Jäsen:RoeschLeisure
Teoksen nimi:Fresh Off the Boat: A Memoir
Kirjailijat:Eddie Huang
Info:Spiegel & Grau (2013), Edition: First Printing, Paperback, 288 pages
Kokoelmat:Oma kirjasto
Arvio (tähdet):
Avainsanoja:nonfiction, ebook, memoir, Eddie Huang, Chinese Americans, Taiwan, diversity/inclusion, television

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Fresh Off the Boat: A Memoir (tekijä: Eddie Huang)

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» Katso myös 5 mainintaa

Näyttää 1-5 (yhteensä 39) (seuraava | näytä kaikki)
Taiwanese people are craaaaaaaaaaaazy! ( )
  resoundingjoy | Jan 1, 2021 |
It was more personal memoir than food memoir. Eddie is young and energetic and impressed with his mastery of the language of the things he loves - rap music, street culture, sports, sneakers... His love for food comes up from time to time, but is not the focus. I was saddened by some of his misogynistic turns of phrase especially after recounting a self-directed education that indicates that he knows better. ( )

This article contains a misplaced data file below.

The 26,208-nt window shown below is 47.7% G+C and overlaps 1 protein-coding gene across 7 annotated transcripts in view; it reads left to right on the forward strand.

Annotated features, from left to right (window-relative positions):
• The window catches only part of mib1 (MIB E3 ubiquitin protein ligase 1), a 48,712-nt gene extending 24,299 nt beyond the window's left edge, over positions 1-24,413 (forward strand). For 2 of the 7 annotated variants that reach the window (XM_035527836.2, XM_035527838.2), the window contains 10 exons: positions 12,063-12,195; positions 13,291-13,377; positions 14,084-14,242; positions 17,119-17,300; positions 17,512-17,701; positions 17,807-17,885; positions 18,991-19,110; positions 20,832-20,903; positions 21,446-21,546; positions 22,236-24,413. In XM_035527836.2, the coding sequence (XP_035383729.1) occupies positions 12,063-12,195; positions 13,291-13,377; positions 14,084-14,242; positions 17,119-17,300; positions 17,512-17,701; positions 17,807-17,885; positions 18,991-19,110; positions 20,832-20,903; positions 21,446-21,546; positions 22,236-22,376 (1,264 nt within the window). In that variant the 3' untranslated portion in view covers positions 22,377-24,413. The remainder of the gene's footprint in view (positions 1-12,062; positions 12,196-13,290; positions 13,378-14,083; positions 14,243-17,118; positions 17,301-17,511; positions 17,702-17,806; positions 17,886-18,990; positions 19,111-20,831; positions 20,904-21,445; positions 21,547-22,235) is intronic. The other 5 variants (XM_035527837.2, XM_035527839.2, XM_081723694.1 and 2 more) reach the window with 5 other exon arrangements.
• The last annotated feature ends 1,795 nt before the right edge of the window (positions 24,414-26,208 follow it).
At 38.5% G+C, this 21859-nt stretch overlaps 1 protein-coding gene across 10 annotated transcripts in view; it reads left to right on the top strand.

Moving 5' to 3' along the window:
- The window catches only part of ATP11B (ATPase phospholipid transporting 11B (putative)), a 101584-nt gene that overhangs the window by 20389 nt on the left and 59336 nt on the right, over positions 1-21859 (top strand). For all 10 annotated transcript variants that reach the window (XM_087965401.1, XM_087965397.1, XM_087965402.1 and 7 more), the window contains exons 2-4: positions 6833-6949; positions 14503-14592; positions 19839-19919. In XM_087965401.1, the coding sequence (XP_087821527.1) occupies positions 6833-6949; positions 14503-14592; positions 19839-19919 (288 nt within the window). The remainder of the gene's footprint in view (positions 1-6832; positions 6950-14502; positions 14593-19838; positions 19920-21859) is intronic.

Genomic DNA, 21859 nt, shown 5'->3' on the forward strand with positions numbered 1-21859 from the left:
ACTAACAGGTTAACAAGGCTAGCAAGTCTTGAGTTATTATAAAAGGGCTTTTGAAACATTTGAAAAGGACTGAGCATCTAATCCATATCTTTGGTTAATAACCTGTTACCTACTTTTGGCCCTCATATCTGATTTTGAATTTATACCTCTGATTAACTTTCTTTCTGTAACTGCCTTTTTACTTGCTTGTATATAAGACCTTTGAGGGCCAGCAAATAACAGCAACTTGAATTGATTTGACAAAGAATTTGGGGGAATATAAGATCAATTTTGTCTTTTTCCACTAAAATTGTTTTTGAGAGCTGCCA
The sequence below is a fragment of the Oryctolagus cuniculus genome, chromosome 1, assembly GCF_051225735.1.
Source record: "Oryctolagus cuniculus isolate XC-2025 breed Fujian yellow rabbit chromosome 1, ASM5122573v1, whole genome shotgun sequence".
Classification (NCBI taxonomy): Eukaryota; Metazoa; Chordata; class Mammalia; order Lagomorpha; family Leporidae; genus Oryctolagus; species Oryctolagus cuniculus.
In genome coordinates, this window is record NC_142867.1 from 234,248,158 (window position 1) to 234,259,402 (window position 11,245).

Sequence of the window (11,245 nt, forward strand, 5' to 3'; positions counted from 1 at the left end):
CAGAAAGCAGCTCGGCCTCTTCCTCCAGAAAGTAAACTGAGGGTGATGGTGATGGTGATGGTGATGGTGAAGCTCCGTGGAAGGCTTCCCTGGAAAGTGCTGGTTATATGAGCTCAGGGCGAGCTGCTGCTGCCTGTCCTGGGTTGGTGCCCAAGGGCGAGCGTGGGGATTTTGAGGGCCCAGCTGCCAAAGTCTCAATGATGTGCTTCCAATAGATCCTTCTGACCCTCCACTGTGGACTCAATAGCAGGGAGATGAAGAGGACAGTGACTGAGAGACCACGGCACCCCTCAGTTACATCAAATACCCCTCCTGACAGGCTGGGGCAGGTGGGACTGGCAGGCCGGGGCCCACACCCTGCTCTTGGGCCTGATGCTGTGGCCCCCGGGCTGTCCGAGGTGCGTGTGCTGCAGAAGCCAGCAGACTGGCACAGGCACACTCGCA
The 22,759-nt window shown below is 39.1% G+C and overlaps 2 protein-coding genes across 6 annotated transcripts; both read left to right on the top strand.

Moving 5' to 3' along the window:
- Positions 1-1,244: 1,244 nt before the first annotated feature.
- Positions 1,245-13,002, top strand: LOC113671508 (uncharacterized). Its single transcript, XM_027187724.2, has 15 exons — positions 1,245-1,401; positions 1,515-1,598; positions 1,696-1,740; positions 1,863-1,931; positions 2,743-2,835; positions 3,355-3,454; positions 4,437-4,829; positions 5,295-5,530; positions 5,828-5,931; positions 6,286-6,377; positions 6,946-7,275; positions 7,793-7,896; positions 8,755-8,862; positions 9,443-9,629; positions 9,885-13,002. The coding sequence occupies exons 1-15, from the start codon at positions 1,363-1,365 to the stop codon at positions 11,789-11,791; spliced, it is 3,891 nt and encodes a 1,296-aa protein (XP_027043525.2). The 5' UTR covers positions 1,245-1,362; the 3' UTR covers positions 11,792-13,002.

cindywho | May 27, 2019 |
The only memoir i've connected with, at a personal level! And as a child who grew up in a south asian family not too dissimilar from Mr. Huang's own, I related too almost every portion of it. ( )
  HashP | Dec 26, 2018 |
I only rated it 2 stars because it just wasn't my kind of book. I could and did connect with some things he said about being a minority in America. I wouldn't read again and probably won't go out of my way to recommend this book, but I am glad I read it. There was one quote that really spoke to me, especially considering this exact thing is happening in a neighborhood close to me; a non-latino coming into a predominately latino neighborhood saying she is opening up a better, "healthier", fruteria.